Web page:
Friday, March 19, 2010

Some kind of -itis

"Sooo, I love my job and I love my baby.
I used to love my life, but now sometimes, I just kinda like it, maybe."

I wonder if this is a common thing... to be so torn between working and wanting to be home to raise my child. I accept that I have to work so that we can have insurance and so that I can provide us with food, clothes, shelter, and toys. I don't like that it means that the daycare workers see my son awake more than I do and that they are so intimately responsible for shaping him.

The other day, I heard that they were going to move a child up to the next classroom. Since my son has been almost walking (he'll walk all over if I hold one hand, and a little on his own), saying little words, doing some signs, and knocking things over... while none of the others were as mobile or advanced... I really thought it would be him. However, there was a baby who is technically a few months older than him, but because she was premature she's still developmentally behind him (I read that very premature babies don't generally catch up to their same-age peers until they're 2 years old) but they decided to move her up instead. I was okay with this until I heard that they weren't moving any other babies up for almost two more months.

Two months from now, my child will be running over everyone in the baby room, including the newest babies which enter at 3 months. For the next two months he basically won't be learning anything new from watching or interacting with his classmates because he's more advanced than them. Then I started feeling anxious because they're not inspiring my son. I don't want him to be bored and feel like things are too easy. He's learned all he can in the baby room, he needs to be up with the toddlers. He's already trying to climb the fence to get in with the older kids... but there's not room in the next level yet. It would be different if it was just another week or so till he moved up, but MONTHS?!

So, what am I supposed to do? At home during the evenings and weekends, I'm teaching him, talking to/with him, reading to him, signing with him, playing him music and singing him songs, showing him educational videos, pausing to talk about what's on the screen, and helping him stretch his physical and mental facilities as much as I can in varied ways.

At school this morning, I talked to the daycare teachers, expressing my concerns, and asked them to bring in some puzzles and toys that require more thought so that hopefully he'll be able to problem-solve and be entertained instead of just throwing things around and knocking things over. I'm going to have to talk to the daycare leaders though and tell them that this sort of thing isn't acceptable. If he's more ready to move up than someone else, he should be moved up... REGARDLESS OF AGE... if they can't do this, and keep my son inspired and constantly learning, I will have to find some other place to take him.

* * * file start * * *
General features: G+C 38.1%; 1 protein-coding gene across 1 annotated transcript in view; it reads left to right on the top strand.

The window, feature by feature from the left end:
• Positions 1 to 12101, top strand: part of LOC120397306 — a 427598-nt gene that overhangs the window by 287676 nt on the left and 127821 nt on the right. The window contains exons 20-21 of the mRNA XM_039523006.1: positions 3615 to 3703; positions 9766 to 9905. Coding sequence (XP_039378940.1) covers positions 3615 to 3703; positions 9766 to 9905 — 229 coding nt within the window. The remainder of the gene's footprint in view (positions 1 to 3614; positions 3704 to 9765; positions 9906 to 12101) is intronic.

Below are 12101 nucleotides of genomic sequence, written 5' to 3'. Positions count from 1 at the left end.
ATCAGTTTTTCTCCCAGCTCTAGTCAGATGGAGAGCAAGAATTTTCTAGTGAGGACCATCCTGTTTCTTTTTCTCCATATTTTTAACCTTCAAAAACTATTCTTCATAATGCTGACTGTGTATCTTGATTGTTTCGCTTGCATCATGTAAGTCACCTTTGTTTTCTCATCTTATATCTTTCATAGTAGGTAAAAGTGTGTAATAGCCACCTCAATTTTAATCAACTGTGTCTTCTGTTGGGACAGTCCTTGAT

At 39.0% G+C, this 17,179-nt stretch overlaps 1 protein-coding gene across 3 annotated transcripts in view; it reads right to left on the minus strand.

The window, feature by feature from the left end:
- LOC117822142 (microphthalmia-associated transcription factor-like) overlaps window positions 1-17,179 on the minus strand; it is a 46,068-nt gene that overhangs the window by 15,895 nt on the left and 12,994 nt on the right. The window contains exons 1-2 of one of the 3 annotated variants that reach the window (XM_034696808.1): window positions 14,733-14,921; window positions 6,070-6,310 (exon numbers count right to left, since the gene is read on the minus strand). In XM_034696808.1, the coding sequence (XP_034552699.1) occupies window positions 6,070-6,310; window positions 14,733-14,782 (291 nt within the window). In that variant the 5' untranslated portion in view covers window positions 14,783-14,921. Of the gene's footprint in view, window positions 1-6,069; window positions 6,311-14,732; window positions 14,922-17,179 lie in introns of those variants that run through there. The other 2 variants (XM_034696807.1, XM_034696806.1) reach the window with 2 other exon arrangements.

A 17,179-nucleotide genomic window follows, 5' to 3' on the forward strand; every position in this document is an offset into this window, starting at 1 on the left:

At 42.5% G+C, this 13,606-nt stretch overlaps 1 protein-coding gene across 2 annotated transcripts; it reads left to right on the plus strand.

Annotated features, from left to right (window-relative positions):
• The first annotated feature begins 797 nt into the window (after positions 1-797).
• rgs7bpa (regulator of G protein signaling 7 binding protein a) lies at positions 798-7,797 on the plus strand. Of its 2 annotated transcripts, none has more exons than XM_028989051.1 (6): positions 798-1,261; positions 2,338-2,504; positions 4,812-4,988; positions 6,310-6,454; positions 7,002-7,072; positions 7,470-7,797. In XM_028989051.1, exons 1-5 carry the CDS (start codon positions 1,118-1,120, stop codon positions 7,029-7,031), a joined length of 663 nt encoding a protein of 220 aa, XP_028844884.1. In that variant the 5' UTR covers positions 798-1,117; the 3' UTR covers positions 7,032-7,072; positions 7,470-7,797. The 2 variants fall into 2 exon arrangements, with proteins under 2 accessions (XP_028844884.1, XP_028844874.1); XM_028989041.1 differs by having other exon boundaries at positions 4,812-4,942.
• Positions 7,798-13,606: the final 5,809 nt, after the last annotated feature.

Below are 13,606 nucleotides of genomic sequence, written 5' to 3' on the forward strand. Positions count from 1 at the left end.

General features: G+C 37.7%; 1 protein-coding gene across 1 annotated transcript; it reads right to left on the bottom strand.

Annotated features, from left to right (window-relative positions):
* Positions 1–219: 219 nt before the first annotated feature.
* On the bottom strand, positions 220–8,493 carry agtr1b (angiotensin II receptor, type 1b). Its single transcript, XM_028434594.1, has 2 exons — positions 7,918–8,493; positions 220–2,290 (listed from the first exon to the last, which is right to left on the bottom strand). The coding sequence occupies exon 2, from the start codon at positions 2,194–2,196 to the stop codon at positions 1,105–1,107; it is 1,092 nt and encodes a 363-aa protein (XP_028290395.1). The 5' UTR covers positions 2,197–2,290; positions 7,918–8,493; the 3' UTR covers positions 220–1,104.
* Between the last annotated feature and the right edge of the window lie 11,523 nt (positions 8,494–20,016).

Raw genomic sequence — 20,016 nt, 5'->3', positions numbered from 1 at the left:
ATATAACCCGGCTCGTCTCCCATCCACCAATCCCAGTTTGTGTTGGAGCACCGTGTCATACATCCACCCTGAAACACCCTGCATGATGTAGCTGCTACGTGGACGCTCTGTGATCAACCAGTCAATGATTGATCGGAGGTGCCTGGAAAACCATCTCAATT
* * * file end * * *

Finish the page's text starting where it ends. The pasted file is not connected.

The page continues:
Ability should come before personal feelings. My son is more able than the other child and should've been promoted first.

If I were a stay-at-home mother, this wouldn't be a problem. I'm frustrated and angry that I don't have the control I want over my son's educational opportunities and potential future... instead it's left up to others. And yes, I'm grateful for them, they do a good job in general, but it'll never be as good as what I would do.

It makes me resent having to be at work. I enjoy my job in general. I like my coworkers. I love being on campus. But I would much rather be with my son. Sometimes, feeling this way, causes my work to suffer.

Thoughts? Ideas for what to do? How to deal with this sort of thing?

1 comment:

  1. There is a simple fix to all of your problems. Rob a bank. You don't have to rob the biggest most fancy bank either. Drive out to one of those small Texas towns that only have one traffic light and get in and out before they know what happened. I'll even watch the little one while you do it. And just in case you were hoping for a useful suggestion I would say relax. As long as you are being a good parent you are doing all that you can.